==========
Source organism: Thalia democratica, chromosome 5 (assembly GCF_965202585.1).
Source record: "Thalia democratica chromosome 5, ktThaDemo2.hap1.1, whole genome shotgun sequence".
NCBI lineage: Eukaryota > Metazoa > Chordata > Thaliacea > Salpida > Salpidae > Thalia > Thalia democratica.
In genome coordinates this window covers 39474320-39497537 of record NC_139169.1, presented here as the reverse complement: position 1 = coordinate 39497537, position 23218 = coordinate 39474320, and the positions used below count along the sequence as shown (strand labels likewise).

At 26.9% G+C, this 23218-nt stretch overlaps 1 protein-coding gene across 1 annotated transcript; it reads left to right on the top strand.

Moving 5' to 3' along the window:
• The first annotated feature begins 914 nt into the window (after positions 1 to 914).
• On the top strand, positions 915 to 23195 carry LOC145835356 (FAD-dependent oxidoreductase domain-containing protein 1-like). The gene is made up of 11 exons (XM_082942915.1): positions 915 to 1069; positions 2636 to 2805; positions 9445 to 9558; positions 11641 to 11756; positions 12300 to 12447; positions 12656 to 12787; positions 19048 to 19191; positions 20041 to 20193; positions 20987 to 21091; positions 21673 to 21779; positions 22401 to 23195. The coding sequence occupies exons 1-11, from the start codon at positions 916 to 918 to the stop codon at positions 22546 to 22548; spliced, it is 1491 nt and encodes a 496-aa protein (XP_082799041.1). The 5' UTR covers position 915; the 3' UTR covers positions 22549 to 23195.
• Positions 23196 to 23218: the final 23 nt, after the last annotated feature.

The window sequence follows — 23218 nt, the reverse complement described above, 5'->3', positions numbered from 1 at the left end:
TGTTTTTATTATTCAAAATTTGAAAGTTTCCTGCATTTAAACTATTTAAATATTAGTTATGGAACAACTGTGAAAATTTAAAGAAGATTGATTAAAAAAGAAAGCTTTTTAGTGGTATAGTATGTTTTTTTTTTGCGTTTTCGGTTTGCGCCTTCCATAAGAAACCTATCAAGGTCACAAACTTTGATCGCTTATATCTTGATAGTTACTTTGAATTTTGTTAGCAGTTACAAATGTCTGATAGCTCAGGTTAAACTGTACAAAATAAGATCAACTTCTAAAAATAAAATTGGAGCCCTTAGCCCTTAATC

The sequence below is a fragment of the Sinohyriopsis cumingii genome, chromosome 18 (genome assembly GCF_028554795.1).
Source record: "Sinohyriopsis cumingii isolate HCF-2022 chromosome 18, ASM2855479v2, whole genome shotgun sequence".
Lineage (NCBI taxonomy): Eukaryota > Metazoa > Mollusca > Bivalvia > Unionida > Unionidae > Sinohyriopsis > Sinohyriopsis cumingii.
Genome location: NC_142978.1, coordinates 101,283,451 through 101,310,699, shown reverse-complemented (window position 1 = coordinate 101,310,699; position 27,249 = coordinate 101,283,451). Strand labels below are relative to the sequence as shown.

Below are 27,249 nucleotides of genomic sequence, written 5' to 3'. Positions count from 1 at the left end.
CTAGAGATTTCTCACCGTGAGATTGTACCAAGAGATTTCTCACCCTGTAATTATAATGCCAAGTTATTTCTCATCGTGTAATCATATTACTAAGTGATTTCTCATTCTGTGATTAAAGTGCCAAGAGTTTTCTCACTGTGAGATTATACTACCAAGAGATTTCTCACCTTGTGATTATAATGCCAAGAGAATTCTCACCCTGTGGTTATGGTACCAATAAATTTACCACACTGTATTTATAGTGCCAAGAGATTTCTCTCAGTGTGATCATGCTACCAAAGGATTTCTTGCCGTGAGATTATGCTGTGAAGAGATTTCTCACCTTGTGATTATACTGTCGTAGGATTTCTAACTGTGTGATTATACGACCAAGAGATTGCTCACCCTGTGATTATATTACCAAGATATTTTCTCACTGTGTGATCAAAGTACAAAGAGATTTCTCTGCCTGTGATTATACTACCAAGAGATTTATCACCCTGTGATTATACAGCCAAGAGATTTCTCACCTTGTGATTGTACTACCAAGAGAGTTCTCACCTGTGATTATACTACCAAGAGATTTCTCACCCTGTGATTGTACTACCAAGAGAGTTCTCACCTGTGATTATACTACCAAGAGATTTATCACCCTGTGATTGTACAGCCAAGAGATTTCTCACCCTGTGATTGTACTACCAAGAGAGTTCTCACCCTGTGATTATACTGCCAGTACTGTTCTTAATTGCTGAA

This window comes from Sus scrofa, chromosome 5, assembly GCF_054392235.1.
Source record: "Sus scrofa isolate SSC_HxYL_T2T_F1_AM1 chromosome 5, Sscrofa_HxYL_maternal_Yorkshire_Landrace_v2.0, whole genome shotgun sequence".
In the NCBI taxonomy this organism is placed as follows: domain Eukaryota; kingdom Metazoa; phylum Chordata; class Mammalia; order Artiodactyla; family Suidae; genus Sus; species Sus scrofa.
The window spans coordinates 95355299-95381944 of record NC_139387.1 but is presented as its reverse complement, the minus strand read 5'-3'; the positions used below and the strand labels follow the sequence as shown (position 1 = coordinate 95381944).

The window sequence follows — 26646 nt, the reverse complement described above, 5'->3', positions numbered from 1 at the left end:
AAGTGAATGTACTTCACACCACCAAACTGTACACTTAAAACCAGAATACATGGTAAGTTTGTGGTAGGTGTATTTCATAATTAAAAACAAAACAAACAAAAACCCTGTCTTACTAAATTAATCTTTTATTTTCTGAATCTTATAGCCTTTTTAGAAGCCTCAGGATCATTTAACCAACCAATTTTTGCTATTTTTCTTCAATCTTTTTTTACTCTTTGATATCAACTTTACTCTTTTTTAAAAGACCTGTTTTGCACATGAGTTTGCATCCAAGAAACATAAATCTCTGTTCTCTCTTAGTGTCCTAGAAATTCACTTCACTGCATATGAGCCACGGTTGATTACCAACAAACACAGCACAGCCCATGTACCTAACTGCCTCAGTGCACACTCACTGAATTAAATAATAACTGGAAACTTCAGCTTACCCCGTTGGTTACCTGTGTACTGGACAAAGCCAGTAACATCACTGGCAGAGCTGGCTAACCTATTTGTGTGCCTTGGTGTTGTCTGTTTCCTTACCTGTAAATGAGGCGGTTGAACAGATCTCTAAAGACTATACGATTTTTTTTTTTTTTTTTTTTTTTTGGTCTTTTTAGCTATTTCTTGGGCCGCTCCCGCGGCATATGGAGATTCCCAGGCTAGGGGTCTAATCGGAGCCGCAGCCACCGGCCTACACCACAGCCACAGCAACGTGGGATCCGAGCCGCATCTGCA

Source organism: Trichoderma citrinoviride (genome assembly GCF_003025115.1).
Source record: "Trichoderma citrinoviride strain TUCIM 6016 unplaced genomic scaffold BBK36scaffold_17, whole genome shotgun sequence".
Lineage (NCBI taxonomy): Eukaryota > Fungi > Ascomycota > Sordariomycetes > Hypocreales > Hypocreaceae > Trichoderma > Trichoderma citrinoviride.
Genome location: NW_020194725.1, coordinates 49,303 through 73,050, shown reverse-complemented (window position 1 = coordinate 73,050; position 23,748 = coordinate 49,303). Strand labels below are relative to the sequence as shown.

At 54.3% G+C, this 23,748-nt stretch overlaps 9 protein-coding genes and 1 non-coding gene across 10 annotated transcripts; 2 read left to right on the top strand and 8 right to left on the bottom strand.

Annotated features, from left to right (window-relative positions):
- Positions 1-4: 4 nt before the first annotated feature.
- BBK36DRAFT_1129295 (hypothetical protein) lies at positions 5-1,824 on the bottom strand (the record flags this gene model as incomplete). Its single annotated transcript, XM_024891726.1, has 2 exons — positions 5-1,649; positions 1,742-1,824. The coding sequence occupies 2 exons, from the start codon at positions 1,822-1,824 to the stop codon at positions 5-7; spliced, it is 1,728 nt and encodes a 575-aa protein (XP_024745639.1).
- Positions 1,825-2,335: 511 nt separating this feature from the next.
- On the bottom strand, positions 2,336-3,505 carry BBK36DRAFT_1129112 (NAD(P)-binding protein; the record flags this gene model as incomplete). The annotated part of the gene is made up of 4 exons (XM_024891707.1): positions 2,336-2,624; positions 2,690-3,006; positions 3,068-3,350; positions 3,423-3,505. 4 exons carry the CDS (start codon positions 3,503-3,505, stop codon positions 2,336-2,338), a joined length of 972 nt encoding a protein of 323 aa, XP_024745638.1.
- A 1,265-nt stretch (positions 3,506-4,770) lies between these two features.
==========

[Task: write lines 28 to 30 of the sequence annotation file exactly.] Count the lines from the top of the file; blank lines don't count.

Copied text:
At 54.3% G+C, this 23,748-nt stretch overlaps 9 protein-coding genes and 1 non-coding gene across 10 annotated transcripts; 2 read left to right on the top strand and 8 right to left on the bottom strand.

Annotated features, from left to right (window-relative positions):
- Positions 1-4: 4 nt before the first annotated feature.